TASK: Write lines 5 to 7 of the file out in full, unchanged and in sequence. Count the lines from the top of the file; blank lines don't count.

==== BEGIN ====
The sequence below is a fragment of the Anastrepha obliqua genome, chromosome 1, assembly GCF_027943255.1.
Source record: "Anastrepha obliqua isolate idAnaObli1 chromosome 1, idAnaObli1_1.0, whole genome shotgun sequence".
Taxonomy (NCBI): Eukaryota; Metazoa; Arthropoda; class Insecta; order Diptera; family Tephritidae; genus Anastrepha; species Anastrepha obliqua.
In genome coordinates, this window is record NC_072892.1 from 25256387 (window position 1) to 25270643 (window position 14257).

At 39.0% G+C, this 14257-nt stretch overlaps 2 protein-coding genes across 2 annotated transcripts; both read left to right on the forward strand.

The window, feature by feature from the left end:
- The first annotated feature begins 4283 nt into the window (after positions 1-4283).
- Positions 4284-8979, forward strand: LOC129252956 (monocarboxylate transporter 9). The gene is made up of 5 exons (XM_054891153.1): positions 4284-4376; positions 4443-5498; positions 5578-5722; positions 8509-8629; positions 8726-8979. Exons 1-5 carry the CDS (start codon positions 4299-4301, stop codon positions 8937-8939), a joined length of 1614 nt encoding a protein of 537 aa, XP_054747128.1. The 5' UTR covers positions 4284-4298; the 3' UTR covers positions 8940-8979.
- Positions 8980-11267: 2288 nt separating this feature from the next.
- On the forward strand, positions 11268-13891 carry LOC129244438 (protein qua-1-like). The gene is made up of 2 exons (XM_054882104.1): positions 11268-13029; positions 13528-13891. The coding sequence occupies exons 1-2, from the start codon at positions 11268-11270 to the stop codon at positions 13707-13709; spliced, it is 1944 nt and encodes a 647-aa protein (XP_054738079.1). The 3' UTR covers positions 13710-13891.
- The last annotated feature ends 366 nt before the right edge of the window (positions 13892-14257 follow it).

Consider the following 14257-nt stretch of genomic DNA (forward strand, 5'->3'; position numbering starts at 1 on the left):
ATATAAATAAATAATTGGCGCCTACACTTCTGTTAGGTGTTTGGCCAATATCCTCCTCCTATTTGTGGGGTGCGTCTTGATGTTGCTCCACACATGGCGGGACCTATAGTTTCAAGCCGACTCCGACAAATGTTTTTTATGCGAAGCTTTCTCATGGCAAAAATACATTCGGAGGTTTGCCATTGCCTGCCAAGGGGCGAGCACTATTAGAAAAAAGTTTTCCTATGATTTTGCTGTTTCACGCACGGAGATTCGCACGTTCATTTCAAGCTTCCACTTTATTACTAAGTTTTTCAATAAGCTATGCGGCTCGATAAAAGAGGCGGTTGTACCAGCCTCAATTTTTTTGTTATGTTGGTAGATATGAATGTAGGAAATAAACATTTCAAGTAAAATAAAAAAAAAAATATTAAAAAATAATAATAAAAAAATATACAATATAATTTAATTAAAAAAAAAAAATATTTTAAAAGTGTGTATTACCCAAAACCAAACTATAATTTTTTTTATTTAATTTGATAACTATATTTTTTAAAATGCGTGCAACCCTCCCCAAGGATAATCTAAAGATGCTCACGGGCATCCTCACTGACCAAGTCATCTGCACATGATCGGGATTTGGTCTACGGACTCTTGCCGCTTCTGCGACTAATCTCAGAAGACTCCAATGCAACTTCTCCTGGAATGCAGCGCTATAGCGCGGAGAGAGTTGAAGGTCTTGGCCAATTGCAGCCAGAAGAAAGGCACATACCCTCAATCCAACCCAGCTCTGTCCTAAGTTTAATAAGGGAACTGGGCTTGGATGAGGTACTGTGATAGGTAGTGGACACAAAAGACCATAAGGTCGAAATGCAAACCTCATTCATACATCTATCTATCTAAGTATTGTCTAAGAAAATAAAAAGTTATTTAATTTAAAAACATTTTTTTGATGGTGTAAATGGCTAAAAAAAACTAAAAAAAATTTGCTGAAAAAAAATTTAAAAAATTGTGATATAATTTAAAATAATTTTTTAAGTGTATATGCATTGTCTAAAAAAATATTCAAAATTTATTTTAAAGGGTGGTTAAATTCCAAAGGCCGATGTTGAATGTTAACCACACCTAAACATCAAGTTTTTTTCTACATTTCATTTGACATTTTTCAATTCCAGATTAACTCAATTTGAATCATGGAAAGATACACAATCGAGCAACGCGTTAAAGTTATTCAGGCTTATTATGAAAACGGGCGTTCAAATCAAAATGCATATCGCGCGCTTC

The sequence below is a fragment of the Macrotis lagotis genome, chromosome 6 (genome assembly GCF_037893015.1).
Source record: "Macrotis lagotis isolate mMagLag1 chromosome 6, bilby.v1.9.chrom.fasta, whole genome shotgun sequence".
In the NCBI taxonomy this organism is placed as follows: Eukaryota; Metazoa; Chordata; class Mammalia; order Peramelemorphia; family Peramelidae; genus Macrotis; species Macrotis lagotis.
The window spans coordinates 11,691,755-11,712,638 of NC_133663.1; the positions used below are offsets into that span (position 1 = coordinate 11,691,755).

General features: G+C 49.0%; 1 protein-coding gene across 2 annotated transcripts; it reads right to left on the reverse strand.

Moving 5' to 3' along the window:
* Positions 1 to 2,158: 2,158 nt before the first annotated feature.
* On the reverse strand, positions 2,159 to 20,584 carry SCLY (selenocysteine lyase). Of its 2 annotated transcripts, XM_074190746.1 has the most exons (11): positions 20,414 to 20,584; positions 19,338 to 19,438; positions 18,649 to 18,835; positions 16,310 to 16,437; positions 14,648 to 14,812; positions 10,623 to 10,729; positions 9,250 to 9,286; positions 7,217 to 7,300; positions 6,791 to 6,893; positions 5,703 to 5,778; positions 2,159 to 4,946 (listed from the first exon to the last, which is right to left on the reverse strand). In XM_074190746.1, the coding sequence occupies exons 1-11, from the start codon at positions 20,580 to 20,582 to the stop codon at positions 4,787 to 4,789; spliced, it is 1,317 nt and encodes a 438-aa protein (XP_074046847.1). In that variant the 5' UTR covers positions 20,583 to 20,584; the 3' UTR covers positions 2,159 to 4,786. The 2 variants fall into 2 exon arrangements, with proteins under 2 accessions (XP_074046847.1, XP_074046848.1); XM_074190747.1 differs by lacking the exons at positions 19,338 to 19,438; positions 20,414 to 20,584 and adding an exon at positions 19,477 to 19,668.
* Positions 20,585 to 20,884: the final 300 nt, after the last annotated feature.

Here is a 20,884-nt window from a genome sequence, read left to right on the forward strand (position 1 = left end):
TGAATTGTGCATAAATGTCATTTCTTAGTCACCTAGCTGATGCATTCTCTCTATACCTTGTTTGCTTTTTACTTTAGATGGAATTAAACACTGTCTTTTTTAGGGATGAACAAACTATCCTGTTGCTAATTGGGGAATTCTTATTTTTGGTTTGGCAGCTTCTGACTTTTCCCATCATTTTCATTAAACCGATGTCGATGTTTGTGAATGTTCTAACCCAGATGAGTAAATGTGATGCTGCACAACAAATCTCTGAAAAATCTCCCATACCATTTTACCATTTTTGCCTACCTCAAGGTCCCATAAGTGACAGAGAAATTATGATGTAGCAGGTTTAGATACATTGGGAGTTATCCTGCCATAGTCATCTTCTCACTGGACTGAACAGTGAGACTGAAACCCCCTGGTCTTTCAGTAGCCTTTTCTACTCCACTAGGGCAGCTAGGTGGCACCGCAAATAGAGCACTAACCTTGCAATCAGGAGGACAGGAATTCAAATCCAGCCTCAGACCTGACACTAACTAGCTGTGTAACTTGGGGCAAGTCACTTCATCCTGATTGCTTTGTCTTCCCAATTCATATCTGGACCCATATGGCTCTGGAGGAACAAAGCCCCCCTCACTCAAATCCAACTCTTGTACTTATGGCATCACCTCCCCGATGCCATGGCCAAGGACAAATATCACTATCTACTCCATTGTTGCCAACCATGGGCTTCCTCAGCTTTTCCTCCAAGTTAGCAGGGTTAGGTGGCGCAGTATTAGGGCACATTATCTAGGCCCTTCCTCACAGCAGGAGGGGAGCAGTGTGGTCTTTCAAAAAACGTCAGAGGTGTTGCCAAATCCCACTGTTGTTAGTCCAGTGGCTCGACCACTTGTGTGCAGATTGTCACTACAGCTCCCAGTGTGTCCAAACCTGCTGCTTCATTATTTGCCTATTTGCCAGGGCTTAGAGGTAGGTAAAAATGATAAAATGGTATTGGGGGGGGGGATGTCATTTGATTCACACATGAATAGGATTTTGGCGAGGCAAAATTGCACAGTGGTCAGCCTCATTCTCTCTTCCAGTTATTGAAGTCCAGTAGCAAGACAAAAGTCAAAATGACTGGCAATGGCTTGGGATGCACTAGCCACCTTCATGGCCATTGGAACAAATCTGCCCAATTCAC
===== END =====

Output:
At 39.0% G+C, this 14257-nt stretch overlaps 2 protein-coding genes across 2 annotated transcripts; both read left to right on the forward strand.

The window, feature by feature from the left end:
- The first annotated feature begins 4283 nt into the window (after positions 1-4283).